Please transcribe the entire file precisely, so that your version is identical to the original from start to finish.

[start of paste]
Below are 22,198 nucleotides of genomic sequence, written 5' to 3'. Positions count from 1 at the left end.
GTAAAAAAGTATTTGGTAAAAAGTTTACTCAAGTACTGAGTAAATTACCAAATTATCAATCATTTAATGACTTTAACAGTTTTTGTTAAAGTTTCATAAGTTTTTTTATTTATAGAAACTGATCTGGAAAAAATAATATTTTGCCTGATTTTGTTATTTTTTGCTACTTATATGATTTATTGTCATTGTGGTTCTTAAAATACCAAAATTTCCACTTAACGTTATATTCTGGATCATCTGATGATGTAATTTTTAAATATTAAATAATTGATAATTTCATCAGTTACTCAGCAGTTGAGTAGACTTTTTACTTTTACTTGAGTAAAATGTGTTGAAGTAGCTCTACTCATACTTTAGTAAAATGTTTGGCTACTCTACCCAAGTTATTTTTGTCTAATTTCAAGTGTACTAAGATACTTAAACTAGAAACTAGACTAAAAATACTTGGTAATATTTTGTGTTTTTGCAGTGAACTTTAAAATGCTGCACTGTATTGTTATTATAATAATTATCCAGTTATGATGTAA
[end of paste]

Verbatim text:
Below are 22,198 nucleotides of genomic sequence, written 5' to 3'. Positions count from 1 at the left end.
GTAAAAAAGTATTTGGTAAAAAGTTTACTCAAGTACTGAGTAAATTACCAAATTATCAATCATTTAATGACTTTAACAGTTTTTGTTAAAGTTTCATAAGTTTTTTTATTTATAGAAACTGATCTGGAAAAAATAATATTTTGCCTGATTTTGTTATTTTTTGCTACTTATATGATTTATTGTCATTGTGGTTCTTAAAATACCAAAATTTCCACTTAACGTTATATTCTGGATCATCTGATGATGTAATTTTTAAATATTAAATAATTGATAATTTCATCAGTTACTCAGCAGTTGAGTAGACTTTTTACTTTTACTTGAGTAAAATGTGTTGAAGTAGCTCTACTCATACTTTAGTAAAATGTTTGGCTACTCTACCCAAGTTATTTTTGTCTAATTTCAAGTGTACTAAGATACTTAAACTAGAAACTAGACTAAAAATACTTGGTAATATTTTGTGTTTTTGCAGTGAACTTTAAAATGCTGCACTGTATTGTTATTATAATAATTATCCAGTTATGATGTAA